No Place To Hide
by Matthew Rothschild
The Progressive magazine, December 1998
The arrest of Augusto Pinochet, regardless of the outcome,
was a balm to the spirit. I spoke with friends from the Institute
for Policy Studies in Washington, D.C., who were practically popping
the champagne bottles.
In 1976, Pinochet sent an assassination squad to Washington,
D.C., to bump off Orlando Letelier, formerly the defense minister
in the government of Salvador Allende. Letelier was then working
at the Institute for Policy Studies. The assassins blew up the
car he was riding in, killing him and Ronni Moffitt, also a staff
member at IPS.
These were just two of the thousands of Pinochet's victims.
And yet, for twenty-five years, Pinochet has preened himself on
the world stage, above the claims of justice, oblivious to his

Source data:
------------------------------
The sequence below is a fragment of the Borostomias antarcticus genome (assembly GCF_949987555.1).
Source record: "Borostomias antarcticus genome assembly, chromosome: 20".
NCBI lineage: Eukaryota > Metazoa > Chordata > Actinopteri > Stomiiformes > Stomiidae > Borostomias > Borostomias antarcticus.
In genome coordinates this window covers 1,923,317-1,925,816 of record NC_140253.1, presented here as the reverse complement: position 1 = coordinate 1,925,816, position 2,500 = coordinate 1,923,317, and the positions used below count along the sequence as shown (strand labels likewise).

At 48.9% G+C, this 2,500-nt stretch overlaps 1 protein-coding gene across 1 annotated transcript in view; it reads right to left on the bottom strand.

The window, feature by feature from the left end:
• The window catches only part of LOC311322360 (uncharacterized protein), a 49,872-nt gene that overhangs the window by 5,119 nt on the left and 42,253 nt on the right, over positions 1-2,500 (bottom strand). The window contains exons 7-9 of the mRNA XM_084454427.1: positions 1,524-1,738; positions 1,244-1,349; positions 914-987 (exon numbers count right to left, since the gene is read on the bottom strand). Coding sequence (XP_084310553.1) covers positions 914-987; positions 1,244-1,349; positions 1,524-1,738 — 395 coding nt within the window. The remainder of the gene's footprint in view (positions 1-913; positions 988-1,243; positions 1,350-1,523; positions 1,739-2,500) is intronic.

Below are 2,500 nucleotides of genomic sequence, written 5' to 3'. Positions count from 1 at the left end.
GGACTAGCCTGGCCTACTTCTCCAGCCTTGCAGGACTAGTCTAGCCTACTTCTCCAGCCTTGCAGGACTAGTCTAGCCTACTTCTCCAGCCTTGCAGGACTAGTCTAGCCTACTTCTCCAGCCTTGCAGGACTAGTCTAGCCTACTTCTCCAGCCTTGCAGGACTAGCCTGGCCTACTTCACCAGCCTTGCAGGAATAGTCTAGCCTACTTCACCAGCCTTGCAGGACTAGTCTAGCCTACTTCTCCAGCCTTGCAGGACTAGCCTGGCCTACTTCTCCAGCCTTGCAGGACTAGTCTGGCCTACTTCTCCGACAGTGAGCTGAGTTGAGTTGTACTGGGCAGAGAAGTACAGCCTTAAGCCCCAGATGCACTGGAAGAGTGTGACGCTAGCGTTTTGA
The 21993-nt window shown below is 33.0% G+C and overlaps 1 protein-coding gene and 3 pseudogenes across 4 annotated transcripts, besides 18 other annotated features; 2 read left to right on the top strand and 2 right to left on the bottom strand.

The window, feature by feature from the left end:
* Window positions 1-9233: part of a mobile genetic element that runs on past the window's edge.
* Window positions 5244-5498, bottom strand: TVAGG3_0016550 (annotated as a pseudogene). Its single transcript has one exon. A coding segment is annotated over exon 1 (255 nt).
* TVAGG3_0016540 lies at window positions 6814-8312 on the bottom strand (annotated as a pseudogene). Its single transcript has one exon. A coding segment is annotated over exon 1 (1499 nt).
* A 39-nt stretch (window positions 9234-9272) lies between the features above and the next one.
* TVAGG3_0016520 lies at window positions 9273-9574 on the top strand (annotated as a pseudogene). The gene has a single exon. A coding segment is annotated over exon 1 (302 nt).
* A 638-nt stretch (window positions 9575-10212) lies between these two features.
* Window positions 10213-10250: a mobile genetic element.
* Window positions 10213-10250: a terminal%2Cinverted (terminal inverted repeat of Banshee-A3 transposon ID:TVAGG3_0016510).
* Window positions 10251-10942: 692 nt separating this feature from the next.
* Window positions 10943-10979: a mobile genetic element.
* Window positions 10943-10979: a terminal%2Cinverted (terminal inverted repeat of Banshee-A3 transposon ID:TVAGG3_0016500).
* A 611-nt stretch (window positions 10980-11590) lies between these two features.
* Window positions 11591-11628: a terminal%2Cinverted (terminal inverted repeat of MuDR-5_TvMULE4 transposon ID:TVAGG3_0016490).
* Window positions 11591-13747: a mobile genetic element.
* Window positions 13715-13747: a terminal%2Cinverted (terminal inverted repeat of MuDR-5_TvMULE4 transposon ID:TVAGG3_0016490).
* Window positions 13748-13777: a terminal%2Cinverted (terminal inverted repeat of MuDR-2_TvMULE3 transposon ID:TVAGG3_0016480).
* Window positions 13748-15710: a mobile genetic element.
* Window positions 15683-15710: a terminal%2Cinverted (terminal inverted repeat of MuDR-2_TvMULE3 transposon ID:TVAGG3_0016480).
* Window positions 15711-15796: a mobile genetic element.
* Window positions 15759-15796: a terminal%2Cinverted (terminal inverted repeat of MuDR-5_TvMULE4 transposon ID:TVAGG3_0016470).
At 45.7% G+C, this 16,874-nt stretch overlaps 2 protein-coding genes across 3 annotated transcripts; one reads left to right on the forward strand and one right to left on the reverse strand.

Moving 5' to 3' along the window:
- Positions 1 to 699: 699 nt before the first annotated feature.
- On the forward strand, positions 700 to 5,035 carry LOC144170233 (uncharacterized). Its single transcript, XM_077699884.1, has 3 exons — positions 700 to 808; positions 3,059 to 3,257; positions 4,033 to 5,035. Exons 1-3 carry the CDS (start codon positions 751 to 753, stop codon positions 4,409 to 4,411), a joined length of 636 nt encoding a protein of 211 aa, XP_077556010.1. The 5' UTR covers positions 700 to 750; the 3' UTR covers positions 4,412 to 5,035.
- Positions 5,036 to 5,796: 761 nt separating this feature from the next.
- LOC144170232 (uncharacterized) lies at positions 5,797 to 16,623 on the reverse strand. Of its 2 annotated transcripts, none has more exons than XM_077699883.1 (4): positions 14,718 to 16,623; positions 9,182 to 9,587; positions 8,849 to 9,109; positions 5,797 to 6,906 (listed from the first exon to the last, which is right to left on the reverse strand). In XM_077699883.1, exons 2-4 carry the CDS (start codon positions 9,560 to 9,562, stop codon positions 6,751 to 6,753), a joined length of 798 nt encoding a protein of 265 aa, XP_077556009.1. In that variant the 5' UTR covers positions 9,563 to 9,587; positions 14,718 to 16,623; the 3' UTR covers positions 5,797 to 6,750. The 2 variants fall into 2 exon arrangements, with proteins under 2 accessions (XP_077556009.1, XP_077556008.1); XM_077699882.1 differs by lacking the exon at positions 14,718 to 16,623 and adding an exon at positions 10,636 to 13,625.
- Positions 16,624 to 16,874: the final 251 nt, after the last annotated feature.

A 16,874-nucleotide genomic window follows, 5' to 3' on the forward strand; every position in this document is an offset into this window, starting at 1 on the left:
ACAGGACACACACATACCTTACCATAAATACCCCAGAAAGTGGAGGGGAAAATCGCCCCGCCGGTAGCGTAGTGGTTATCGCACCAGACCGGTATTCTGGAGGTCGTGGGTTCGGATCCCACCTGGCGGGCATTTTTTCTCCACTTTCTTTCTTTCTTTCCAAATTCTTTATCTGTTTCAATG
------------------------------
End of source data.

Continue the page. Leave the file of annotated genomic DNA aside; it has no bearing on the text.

victims (he once ordered the dead thrown into a mass grave instead
of buried in coffins because he said he wanted to save the Chilean
treasury the cost of the nails).
Now, no matter what the final disposition of his case may
be, Pinochet has at least been made aware that he has something
to account for, that he cannot simply glide around the globe receiving
the blessings of liberty from every country he visits.
But what of U.S. responsibility for Pinochet? When will the
American leaders who systematically sabotaged the Allende government
be arrested? In September 1970, National Security Adviser Henry
Kissinger said, "I don't see why we need to stand by and
watch a country go communist because of the irresponsibility of
its own people." Kissinger and Nixon then gave CIA Director
Richard Helms "the marshal's baton" to destabilize the
country, Helms testified in 1975. And so the United States paved
the way for Pinochet.
When are we going to own up to that? The Spanish judge who
sought Pinochet's extradition also sought documents from U.S.
files. But the Clinton Administration was not forthcoming.
No surprise there. The Clinton Administration doesn't go in
for international law: It did all it could to undermine the creation
of a strong world court a few months ago. I guess the White House
doesn't think it would look good for Henry Kissinger to be in
the dock alongside Pinochet. But it's a consummation devoutly
to be wished.
Policy and Pentagon